While these days it’s easy for us to buy and replace a toner cartridge for our laser printer or copier, it wasn’t always so.

Copies of documents were originally copied at source, either by using carbon paper or by writing or typing the document over and over. It’s hard to imagine today, but large offices would have a whole department filled with typists  dedicated to typing out documents. Even the smallest office needed a typist to churn out the myriad of letters, receipts, manuals and other documents needed to run a business.

There was one way to copy documents away from the source, which was using the photo-direct method. This method basically involved taking a kind of “photo” of the document, however it required special paper and was susceptible to fading and the copy could be affected by heat. Cost was also high because of the production costs of the special paper.

Early Xerox copier disn't use toner cartridges

The first Xerox copy machine

When the dry copy process (which copiers and laser printers is based on) was invented by Chester Carlson in 1938, he didn’t originally envisage using toner, however by the time the Xerox Corporation (then called Haloid) had a machine ready for production, a powder using carbon, iron oxide and a polymer (still the main ingredients of toner today) was used to form the image on the paper.

In the early days replenishing toner in a copier was very messy. You opened a cover in your machine, opened a bottle of toner and attempted to carefully pour the toner into the hole. In spite of various methods employed by manufacturers to prevent spillage, invariably toner dust would spill out. The fineness, water repellant properties and dirtiness of toner not only caused problems with cleanup, it was also dangerous. Fine toner particles in the air were suceptible to a dust explosion, and attempts to vacuum up a fine powder such as toner particles can cause the vacuum cleaner motor to become fused and cause an electrical fire.

Of course, it’s also pertinent to mention that inhaling toner dust is harmful to your health, even though it is usually non-toxic.

Before toner cartridges toner was sold in bottles.

Toner was sold in bottles to tip into the machine.

As well as these problems with toner, manufacturers faced further complications. Toner also needs developer, which are fine beads which act as a carrier. This also needed to be replenished when depleted. This was carried across by a developer roller or bias roller. A photocopier (and of course printer) needs a drum to create the image to be copied, and a wiper blade to wipe off excess toner created by the process. Finally a waste toner container was needed to capture the waste toner.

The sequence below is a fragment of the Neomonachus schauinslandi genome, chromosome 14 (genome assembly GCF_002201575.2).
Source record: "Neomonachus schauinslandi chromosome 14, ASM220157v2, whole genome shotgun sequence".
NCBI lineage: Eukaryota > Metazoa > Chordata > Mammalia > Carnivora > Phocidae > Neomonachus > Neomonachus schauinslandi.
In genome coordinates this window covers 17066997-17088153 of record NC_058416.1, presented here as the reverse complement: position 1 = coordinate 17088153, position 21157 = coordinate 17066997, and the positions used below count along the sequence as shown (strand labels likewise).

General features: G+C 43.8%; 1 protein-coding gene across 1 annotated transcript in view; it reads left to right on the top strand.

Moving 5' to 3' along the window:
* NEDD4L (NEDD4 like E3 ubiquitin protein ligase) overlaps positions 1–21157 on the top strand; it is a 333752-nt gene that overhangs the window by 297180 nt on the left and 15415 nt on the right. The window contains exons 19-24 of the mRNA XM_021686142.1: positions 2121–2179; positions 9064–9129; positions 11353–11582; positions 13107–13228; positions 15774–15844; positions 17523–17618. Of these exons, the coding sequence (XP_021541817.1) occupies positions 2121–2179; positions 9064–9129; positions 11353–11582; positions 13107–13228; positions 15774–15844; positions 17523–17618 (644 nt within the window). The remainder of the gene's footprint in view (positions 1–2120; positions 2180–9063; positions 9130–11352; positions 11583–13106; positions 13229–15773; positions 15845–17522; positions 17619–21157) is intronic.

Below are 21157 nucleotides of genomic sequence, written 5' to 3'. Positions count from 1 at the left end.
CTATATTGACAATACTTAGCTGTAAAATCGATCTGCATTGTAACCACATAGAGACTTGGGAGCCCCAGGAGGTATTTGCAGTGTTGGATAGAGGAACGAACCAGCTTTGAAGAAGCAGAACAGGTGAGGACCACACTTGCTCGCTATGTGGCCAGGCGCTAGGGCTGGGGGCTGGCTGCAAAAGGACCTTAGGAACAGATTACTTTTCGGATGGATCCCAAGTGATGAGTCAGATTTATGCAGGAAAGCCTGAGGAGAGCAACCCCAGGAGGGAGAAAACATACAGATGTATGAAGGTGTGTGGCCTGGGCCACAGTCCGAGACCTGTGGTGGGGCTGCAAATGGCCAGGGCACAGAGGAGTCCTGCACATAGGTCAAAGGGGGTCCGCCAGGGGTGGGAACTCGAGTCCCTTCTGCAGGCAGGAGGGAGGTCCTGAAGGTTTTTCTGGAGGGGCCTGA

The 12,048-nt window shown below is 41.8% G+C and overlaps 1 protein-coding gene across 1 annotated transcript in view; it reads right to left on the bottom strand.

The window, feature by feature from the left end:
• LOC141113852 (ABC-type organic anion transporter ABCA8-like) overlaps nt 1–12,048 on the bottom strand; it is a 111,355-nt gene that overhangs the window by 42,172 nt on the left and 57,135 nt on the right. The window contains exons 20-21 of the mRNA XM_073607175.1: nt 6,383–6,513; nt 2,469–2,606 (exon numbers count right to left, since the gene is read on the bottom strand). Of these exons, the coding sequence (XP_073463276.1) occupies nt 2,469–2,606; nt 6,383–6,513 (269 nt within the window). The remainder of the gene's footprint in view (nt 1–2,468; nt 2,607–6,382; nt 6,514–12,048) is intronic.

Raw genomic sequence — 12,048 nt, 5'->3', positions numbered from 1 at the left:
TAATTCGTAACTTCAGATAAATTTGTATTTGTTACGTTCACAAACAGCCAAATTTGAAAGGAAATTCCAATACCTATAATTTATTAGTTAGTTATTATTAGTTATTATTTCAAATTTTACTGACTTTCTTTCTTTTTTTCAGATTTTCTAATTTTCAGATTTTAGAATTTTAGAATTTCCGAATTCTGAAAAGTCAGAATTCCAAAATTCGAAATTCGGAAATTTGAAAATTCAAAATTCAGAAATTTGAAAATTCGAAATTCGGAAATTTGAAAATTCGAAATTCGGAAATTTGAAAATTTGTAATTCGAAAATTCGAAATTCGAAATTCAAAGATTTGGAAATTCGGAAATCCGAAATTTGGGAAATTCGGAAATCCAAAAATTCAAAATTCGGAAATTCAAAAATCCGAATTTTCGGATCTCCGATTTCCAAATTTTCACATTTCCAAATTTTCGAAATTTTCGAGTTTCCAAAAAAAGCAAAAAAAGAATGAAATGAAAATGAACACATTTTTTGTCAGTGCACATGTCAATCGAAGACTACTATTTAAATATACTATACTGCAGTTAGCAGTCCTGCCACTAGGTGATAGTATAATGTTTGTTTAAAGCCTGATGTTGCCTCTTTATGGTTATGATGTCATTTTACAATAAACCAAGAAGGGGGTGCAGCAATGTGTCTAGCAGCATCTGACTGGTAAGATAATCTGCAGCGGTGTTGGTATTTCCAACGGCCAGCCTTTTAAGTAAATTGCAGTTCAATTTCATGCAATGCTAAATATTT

All these parts needed to be changed at regular intervals, a labour intensive chore which today is still manifested by the myth that copiers and printers need a “service contract” to keep your machine running.

In 1984, HP revolutionised the laser printing (and later photocopier) market with the release of the HP Laserjet printer. The Laserjet gained widespread acceptance due to it’s mess free all in one cartridge. This cartridge contained all the elements needed for printing in one unit – The toner hopper, the developer, the rollers, the drum and the waste toner container. When your toner was depleted, you simply swapped out the old toner cartridge for the new.

Toner Cartridge

Early HP Toner Cartridge

Now it was easy to replace toner cartridges without mess and without endangering your health. There was also the advantage of lowering maintenance costs – there was no need for a serviceman to come out and replace all those small parts any more as everything was renewed simply by installing a new cartridge. Businesses loved the concept.

Some companies took another route, by selling the toner, drums, rollers and waste toner collectors separately – if only for the reason that they didn’t feel it was necessary to replace everything at once when their useful lives may differ greatly. Traditionally Brother toners and drums have been sold separately, as well as many other brands.

Even though companies may now sell the components separately, the all encompassing feature is that all consumables are easily replaceable by the end user and don’t require a service person to perform maintenance. The philosophy behind making the toner cartridge easy and safe for the end user to replace, and to cut down on maintenance costs.

Be thankful that today we don’t need to get dirty pouring toner from a bottle into our machines!

 

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